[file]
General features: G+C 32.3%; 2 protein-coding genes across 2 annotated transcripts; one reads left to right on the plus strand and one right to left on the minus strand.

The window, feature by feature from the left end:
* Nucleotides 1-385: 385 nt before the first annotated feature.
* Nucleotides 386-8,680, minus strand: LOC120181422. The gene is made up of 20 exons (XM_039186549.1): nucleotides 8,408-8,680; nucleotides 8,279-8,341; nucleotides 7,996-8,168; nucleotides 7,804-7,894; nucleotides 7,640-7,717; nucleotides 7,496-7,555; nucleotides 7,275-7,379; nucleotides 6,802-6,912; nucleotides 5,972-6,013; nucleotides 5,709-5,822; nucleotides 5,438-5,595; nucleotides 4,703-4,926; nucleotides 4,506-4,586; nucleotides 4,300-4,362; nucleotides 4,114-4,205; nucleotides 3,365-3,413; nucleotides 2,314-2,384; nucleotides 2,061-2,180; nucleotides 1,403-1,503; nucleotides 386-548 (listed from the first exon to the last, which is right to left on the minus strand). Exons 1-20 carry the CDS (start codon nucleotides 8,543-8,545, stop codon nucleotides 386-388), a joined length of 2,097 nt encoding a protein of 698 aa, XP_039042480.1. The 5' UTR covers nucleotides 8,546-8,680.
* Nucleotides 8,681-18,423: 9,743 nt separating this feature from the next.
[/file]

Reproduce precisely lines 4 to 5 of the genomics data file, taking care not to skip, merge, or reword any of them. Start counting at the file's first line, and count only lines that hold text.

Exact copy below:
* Nucleotides 386-8,680, minus strand: LOC120181422. The gene is made up of 20 exons (XM_039186549.1): nucleotides 8,408-8,680; nucleotides 8,279-8,341; nucleotides 7,996-8,168; nucleotides 7,804-7,894; nucleotides 7,640-7,717; nucleotides 7,496-7,555; nucleotides 7,275-7,379; nucleotides 6,802-6,912; nucleotides 5,972-6,013; nucleotides 5,709-5,822; nucleotides 5,438-5,595; nucleotides 4,703-4,926; nucleotides 4,506-4,586; nucleotides 4,300-4,362; nucleotides 4,114-4,205; nucleotides 3,365-3,413; nucleotides 2,314-2,384; nucleotides 2,061-2,180; nucleotides 1,403-1,503; nucleotides 386-548 (listed from the first exon to the last, which is right to left on the minus strand). Exons 1-20 carry the CDS (start codon nucleotides 8,543-8,545, stop codon nucleotides 386-388), a joined length of 2,097 nt encoding a protein of 698 aa, XP_039042480.1. The 5' UTR covers nucleotides 8,546-8,680.
* Nucleotides 8,681-18,423: 9,743 nt separating this feature from the next.